Willowbank School – Tina Joshua-Bargh
2016 | Ecology and our changing world
School: Willowbank School
Willowbank School is an Enviroschool and as such, believes that science needs to be practical, taught within a meaningful context and driven through the students. Willowbank School has started down the road of upskilling their teachers so that they become more effective science teachers, and Tina’s participation in this programme will enhance this journey. Over the past two years, the school has been part of the Botany Science Learning and Change Network (LCN). Tina is a member of the LCN steering committee, which is dedicated to improving science teaching and learning in this cluster of schools. Tina’s learning from the Science Teaching Leadership Programme will greatly enhance the knowledge base of this committee.
Tina has 18 years of teaching experience at primary level in Canada and New Zealand. She is passionate about helping students to learn social skills, and has developed a school based programme to teach these skills in a non-threatening way to students from all areas of the school. This is another aspect of her dedication to students as well as to the Willowbank Way culture.
Tina’s participation in the Science Teaching Leadership Programme allowed her to experience life as a scientist and to be involved in ecological science in an authentic and practical way. She was hosted by Dr. Cate Macinnis-Ng, Senior Lecturer and Rutherford Discovery Fellow at the School of Biological Sciences, University of Auckland. Tina will be able to share the experiences she had while working with Cate, with students and staff at Willowbank School so that they can then be incorporated into teaching and learning. Tina hopes to further develop links with the local scientific community so students can be exposed to authentic science knowledge, skills and attitudes. Using what she has learned on the STLP, Tina’s goal is to make science fun, meaningful and relevant to all students at Willowbank School.
When Tina returns to Willowbank School, she will be able to use the leadership skills and knowledge gained from the programme, as well as on-going phase two support, to raise the profile of the Nature of Science strand from the New Zealand curriculum as well as the profile of the Science Capabilities. There will be the opportunities to inform colleagues and to develop and enhance units of work in science. Willowbank School’s aim is to engage students in science and develop their knowledge of how scientists work so they can think critically about science and are able to participate in society as informed citizen scientists. Willowbank School firmly believes that science should not be taught in isolation or be a one off topic, but should be part of the fabric of everyday learning. Through the nature of science, students should continuously be making links between theory and practical based learning, and when possible linking it to their own environment. The school believes that science needs to be practical, taught within a meaningful context and driven by the students. This is reflected in their philosophy as an Enviroschool. In 2017 Willowbank School plans to build a greenhouse using recyclable material, grow native plants and vegetables from seedlings as well as to build an outdoor classroom. All of this learning will include student voice and ownership and will aim to include their community as much as possible throughout all phases. This will also lead to authentic science learning and inquiry.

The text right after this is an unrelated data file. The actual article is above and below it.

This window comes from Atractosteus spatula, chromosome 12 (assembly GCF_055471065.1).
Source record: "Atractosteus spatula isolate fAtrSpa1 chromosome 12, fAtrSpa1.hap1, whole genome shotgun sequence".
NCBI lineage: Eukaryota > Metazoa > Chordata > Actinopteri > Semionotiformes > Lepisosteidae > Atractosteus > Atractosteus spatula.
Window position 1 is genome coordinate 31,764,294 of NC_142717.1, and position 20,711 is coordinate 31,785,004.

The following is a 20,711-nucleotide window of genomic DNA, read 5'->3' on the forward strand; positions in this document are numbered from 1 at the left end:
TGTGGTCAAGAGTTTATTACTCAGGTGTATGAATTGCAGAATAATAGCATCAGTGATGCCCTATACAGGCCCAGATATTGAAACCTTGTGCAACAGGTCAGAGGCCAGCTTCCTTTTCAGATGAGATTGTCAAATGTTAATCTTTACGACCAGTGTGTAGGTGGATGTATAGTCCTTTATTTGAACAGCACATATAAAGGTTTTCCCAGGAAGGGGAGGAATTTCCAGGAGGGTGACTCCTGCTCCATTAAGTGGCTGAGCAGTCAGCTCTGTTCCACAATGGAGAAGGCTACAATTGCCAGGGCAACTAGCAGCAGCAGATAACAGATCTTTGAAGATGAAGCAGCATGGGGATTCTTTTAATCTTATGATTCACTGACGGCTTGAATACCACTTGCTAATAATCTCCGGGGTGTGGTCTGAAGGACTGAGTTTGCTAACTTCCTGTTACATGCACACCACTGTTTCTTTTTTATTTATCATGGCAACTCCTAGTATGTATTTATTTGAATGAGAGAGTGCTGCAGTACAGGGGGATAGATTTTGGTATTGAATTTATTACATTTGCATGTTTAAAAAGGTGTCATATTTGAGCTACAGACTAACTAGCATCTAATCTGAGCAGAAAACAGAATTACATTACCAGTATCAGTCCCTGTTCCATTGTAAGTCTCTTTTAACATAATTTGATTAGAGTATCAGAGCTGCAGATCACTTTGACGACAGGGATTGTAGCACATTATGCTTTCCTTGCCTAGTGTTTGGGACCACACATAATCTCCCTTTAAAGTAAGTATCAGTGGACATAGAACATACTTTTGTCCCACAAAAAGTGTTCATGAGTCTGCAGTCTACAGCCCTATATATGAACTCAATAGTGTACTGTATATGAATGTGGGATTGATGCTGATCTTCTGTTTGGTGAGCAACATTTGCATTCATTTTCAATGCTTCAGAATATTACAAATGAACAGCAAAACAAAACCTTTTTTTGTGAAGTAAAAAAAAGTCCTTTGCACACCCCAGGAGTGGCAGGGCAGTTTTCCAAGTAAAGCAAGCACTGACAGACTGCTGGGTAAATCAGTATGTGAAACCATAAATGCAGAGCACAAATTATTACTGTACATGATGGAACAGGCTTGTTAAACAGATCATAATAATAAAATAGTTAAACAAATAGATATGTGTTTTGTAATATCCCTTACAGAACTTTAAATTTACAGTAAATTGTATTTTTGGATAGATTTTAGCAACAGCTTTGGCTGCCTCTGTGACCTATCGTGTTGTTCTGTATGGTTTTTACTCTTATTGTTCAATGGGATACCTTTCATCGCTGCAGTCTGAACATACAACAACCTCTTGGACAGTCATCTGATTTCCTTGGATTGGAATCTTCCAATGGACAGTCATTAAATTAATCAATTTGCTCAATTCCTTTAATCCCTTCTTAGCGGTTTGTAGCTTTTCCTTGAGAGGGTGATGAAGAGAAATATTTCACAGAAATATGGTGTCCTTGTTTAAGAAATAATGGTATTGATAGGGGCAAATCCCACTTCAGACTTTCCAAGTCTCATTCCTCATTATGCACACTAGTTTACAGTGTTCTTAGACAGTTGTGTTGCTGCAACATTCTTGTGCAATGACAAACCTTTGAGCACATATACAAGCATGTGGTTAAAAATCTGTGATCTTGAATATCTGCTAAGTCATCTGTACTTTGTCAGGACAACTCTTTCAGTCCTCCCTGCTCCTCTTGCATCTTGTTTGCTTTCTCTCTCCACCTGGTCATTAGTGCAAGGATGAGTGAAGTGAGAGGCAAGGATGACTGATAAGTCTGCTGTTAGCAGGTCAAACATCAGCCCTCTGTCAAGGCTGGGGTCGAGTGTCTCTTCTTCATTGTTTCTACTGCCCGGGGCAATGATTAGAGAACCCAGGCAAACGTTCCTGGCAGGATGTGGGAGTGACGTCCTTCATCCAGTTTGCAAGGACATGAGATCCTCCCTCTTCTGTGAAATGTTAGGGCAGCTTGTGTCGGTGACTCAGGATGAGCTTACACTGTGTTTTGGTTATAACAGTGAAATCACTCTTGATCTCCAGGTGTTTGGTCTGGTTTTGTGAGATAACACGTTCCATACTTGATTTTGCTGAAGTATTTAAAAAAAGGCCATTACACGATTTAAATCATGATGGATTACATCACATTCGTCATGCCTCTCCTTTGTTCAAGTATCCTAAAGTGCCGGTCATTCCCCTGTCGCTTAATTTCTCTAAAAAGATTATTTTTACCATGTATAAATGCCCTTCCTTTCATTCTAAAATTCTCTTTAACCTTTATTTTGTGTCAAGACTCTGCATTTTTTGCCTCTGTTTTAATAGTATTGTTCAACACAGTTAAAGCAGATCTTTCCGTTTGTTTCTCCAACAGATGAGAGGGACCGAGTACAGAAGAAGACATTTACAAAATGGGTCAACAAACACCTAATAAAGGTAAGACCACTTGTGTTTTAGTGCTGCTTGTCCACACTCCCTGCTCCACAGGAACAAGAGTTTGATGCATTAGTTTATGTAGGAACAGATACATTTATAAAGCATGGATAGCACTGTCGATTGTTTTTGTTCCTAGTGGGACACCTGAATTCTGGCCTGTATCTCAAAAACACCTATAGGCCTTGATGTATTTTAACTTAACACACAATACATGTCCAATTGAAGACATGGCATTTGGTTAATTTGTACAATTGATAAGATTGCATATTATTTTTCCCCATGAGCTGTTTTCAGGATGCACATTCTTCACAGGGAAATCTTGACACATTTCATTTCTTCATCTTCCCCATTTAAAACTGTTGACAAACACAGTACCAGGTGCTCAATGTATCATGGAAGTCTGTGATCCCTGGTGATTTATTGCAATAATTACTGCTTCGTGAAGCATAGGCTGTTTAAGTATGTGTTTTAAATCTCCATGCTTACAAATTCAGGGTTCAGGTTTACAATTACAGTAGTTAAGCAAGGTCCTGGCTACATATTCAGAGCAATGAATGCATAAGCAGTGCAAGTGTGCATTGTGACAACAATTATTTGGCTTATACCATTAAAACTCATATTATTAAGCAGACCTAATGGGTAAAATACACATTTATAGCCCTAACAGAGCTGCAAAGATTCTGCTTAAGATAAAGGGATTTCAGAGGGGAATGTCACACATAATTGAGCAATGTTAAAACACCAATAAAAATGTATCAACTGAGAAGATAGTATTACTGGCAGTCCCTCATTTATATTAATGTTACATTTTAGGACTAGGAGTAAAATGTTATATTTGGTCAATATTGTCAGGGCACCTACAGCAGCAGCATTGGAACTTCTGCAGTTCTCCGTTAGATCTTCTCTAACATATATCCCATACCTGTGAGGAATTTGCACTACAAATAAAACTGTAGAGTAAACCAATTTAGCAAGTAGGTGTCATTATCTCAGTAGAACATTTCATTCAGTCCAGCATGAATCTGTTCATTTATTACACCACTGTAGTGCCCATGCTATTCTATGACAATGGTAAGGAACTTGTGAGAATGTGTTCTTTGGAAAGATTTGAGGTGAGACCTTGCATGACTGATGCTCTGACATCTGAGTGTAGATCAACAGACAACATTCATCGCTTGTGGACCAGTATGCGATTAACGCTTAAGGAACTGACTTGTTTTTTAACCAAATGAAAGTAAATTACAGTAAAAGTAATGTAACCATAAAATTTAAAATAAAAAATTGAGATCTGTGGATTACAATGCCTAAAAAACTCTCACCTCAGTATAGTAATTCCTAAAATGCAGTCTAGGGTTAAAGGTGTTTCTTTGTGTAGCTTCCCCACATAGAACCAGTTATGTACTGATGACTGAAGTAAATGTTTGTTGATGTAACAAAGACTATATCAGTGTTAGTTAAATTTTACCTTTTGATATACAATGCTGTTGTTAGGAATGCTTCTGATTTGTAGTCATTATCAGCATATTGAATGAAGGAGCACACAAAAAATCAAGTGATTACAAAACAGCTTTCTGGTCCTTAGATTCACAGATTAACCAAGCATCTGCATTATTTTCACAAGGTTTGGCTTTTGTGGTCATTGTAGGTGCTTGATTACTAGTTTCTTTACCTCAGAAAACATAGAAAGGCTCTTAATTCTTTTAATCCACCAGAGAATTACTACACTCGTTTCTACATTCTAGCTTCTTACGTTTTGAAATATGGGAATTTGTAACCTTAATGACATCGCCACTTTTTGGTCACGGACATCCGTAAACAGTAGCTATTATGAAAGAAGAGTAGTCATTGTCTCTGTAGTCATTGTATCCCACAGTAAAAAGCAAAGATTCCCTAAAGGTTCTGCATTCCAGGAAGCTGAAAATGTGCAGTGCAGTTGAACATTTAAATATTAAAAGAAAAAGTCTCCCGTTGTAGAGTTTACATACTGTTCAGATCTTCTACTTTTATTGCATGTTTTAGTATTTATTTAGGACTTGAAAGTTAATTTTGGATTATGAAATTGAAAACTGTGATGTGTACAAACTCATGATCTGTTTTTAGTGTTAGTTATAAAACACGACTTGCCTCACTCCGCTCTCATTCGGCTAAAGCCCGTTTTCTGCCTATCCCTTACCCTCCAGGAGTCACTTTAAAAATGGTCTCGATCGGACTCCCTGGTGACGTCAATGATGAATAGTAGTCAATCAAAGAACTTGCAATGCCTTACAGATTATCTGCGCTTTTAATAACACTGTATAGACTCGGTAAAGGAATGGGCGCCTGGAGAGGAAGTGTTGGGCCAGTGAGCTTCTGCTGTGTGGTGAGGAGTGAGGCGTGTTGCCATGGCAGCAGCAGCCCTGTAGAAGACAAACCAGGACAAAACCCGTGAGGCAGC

Tina would like to thank the team at the Royal Society of New Zealand, and Executive Education, University of Otago, for giving her the opportunity to extend her experience and build her professional knowledge. She would also like to extend her appreciation to the other Participant Teachers for their supportive attitude and willingness to challenge ideas which created an atmosphere that encouraged professional growth.
A huge thank you is due to Cate and the scientists at the School of Biological Sciences, University of Auckland, Tamaki Campus, for being so willing to share their knowledge, take time to give explanations, giving guidance on field trips and sharing their passion for communicating science. As well as learning many contextual facts about the science that happens at the School of Biological Sciences, Tina learned how these scientists share their knowledge with their colleagues and the public and the “so what” of what they do.
The Science Teaching Leadership Programme has provided Tina with an amazing professional learning journey that she is looking forward to putting into practice and sharing with others.